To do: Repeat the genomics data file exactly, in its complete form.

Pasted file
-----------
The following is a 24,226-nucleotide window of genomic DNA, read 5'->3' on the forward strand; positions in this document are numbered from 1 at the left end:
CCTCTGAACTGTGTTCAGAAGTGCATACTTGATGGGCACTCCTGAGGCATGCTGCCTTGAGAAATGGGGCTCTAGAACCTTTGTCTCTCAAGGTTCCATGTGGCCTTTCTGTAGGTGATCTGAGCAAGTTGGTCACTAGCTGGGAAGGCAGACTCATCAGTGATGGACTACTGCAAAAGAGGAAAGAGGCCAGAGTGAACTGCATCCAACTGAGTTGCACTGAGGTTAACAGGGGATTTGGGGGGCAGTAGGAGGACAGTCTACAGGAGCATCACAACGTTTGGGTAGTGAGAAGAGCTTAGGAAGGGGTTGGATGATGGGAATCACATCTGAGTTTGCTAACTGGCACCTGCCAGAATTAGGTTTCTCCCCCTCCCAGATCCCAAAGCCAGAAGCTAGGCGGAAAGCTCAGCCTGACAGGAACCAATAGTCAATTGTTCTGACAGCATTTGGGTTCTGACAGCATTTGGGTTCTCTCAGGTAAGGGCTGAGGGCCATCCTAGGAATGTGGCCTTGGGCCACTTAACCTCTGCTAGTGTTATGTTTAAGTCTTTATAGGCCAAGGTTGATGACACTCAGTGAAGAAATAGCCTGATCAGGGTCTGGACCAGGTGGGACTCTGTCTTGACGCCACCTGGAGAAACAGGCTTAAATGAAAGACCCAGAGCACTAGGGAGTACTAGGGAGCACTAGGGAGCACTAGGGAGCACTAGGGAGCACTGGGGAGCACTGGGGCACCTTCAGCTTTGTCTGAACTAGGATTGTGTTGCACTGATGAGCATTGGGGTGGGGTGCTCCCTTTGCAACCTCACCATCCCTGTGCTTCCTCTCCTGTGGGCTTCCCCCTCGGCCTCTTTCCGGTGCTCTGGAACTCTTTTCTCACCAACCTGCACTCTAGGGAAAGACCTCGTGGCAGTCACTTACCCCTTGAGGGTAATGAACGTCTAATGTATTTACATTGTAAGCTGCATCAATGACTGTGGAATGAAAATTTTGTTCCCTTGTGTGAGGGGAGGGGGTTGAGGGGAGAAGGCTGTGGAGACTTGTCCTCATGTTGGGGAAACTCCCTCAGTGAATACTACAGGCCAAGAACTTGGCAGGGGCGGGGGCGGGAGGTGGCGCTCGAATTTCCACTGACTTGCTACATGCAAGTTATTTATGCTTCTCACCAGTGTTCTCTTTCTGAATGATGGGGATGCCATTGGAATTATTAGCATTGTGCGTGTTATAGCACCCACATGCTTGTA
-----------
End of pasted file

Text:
The following is a 24,226-nucleotide window of genomic DNA, read 5'->3' on the forward strand; positions in this document are numbered from 1 at the left end:
CCTCTGAACTGTGTTCAGAAGTGCATACTTGATGGGCACTCCTGAGGCATGCTGCCTTGAGAAATGGGGCTCTAGAACCTTTGTCTCTCAAGGTTCCATGTGGCCTTTCTGTAGGTGATCTGAGCAAGTTGGTCACTAGCTGGGAAGGCAGACTCATCAGTGATGGACTACTGCAAAAGAGGAAAGAGGCCAGAGTGAACTGCATCCAACTGAGTTGCACTGAGGTTAACAGGGGATTTGGGGGGCAGTAGGAGGACAGTCTACAGGAGCATCACAACGTTTGGGTAGTGAGAAGAGCTTAGGAAGGGGTTGGATGATGGGAATCACATCTGAGTTTGCTAACTGGCACCTGCCAGAATTAGGTTTCTCCCCCTCCCAGATCCCAAAGCCAGAAGCTAGGCGGAAAGCTCAGCCTGACAGGAACCAATAGTCAATTGTTCTGACAGCATTTGGGTTCTGACAGCATTTGGGTTCTCTCAGGTAAGGGCTGAGGGCCATCCTAGGAATGTGGCCTTGGGCCACTTAACCTCTGCTAGTGTTATGTTTAAGTCTTTATAGGCCAAGGTTGATGACACTCAGTGAAGAAATAGCCTGATCAGGGTCTGGACCAGGTGGGACTCTGTCTTGACGCCACCTGGAGAAACAGGCTTAAATGAAAGACCCAGAGCACTAGGGAGTACTAGGGAGCACTAGGGAGCACTAGGGAGCACTAGGGAGCACTGGGGAGCACTGGGGCACCTTCAGCTTTGTCTGAACTAGGATTGTGTTGCACTGATGAGCATTGGGGTGGGGTGCTCCCTTTGCAACCTCACCATCCCTGTGCTTCCTCTCCTGTGGGCTTCCCCCTCGGCCTCTTTCCGGTGCTCTGGAACTCTTTTCTCACCAACCTGCACTCTAGGGAAAGACCTCGTGGCAGTCACTTACCCCTTGAGGGTAATGAACGTCTAATGTATTTACATTGTAAGCTGCATCAATGACTGTGGAATGAAAATTTTGTTCCCTTGTGTGAGGGGAGGGGGTTGAGGGGAGAAGGCTGTGGAGACTTGTCCTCATGTTGGGGAAACTCCCTCAGTGAATACTACAGGCCAAGAACTTGGCAGGGGCGGGGGCGGGAGGTGGCGCTCGAATTTCCACTGACTTGCTACATGCAAGTTATTTATGCTTCTCACCAGTGTTCTCTTTCTGAATGATGGGGATGCCATTGGAATTATTAGCATTGTGCGTGTTATAGCACCCACATGCTTGTA